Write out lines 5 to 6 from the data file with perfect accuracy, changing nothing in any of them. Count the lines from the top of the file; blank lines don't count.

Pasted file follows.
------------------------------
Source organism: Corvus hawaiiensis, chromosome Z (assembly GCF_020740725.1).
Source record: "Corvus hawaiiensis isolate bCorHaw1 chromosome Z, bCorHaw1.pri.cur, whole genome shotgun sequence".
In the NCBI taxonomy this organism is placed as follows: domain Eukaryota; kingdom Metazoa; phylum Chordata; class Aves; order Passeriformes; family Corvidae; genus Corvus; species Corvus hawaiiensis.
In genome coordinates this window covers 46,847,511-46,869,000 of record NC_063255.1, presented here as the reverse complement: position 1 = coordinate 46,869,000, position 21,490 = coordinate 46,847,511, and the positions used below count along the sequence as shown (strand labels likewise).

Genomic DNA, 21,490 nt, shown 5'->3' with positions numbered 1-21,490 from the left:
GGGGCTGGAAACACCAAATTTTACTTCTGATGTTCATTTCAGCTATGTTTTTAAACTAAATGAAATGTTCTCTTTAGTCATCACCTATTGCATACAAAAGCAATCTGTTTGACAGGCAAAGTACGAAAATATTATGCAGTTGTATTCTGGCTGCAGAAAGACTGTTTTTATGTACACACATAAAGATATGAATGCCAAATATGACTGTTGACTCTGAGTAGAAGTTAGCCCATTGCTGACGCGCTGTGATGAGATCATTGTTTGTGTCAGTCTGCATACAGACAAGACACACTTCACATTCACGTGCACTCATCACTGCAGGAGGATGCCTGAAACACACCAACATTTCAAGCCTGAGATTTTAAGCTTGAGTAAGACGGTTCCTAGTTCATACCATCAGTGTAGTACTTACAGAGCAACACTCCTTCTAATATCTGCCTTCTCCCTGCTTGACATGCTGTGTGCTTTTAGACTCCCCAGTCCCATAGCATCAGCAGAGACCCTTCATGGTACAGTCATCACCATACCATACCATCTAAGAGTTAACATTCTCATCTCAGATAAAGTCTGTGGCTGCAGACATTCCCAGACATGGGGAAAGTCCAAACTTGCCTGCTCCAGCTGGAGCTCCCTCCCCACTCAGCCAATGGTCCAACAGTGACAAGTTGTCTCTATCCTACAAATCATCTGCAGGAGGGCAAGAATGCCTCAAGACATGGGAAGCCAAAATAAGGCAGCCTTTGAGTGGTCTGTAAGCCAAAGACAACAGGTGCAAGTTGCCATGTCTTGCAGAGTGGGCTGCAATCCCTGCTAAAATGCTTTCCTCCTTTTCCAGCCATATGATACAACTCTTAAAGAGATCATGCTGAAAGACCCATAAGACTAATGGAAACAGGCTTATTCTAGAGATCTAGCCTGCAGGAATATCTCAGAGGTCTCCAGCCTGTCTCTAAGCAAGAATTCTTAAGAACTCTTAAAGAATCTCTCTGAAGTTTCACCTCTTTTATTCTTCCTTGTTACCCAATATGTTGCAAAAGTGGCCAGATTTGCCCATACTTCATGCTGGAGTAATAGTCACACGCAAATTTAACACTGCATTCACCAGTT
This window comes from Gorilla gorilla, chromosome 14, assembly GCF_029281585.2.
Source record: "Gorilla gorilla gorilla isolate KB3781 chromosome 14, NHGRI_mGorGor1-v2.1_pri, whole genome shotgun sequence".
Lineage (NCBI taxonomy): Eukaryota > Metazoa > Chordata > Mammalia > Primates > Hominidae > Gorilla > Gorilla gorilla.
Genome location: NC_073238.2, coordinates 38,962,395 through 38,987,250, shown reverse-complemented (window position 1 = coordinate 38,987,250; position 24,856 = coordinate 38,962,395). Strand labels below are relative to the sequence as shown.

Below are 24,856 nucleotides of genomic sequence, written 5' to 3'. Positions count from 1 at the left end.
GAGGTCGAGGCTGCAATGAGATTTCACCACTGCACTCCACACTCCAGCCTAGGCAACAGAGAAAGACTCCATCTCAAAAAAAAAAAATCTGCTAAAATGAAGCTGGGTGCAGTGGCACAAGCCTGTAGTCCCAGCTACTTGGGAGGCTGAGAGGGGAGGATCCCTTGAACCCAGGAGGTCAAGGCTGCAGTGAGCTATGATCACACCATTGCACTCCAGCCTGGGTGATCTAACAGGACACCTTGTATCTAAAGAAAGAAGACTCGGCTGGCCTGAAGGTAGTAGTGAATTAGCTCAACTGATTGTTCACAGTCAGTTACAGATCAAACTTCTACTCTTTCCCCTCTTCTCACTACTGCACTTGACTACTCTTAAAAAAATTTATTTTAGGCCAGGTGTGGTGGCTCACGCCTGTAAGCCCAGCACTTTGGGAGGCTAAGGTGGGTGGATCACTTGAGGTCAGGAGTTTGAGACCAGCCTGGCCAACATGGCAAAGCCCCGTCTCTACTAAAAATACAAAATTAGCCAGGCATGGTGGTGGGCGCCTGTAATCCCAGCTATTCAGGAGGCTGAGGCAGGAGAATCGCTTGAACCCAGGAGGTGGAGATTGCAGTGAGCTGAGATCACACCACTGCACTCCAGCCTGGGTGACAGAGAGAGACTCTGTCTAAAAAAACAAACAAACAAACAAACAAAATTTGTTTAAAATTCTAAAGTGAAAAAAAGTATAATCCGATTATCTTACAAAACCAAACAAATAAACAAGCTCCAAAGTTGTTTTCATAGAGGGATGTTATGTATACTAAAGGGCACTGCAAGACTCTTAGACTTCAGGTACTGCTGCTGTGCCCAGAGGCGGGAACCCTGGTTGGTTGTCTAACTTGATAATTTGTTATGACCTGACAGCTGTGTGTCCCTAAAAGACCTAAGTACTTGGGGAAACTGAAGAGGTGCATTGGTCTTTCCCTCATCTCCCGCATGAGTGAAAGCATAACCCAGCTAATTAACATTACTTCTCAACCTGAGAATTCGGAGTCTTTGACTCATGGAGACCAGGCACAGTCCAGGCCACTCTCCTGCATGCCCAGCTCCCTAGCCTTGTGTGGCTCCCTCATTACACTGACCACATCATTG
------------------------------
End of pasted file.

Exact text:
Genomic DNA, 21,490 nt, shown 5'->3' with positions numbered 1-21,490 from the left:
GGGGCTGGAAACACCAAATTTTACTTCTGATGTTCATTTCAGCTATGTTTTTAAACTAAATGAAATGTTCTCTTTAGTCATCACCTATTGCATACAAAAGCAATCTGTTTGACAGGCAAAGTACGAAAATATTATGCAGTTGTATTCTGGCTGCAGAAAGACTGTTTTTATGTACACACATAAAGATATGAATGCCAAATATGACTGTTGACTCTGAGTAGAAGTTAGCCCATTGCTGACGCGCTGTGATGAGATCATTGTTTGTGTCAGTCTGCATACAGACAAGACACACTTCACATTCACGTGCACTCATCACTGCAGGAGGATGCCTGAAACACACCAACATTTCAAGCCTGAGATTTTAAGCTTGAGTAAGACGGTTCCTAGTTCATACCATCAGTGTAGTACTTACAGAGCAACACTCCTTCTAATATCTGCCTTCTCCCTGCTTGACATGCTGTGTGCTTTTAGACTCCCCAGTCCCATAGCATCAGCAGAGACCCTTCATGGTACAGTCATCACCATACCATACCATCTAAGAGTTAACATTCTCATCTCAGATAAAGTCTGTGGCTGCAGACATTCCCAGACATGGGGAAAGTCCAAACTTGCCTGCTCCAGCTGGAGCTCCCTCCCCACTCAGCCAATGGTCCAACAGTGACAAGTTGTCTCTATCCTACAAATCATCTGCAGGAGGGCAAGAATGCCTCAAGACATGGGAAGCCAAAATAAGGCAGCCTTTGAGTGGTCTGTAAGCCAAAGACAACAGGTGCAAGTTGCCATGTCTTGCAGAGTGGGCTGCAATCCCTGCTAAAATGCTTTCCTCCTTTTCCAGCCATATGATACAACTCTTAAAGAGATCATGCTGAAAGACCCATAAGACTAATGGAAACAGGCTTATTCTAGAGATCTAGCCTGCAGGAATATCTCAGAGGTCTCCAGCCTGTCTCTAAGCAAGAATTCTTAAGAACTCTTAAAGAATCTCTCTGAAGTTTCACCTCTTTTATTCTTCCTTGTTACCCAATATGTTGCAAAAGTGGCCAGATTTGCCCATACTTCATGCTGGAGTAATAGTCACACGCAAATTTAACACTGCATTCACCAGTT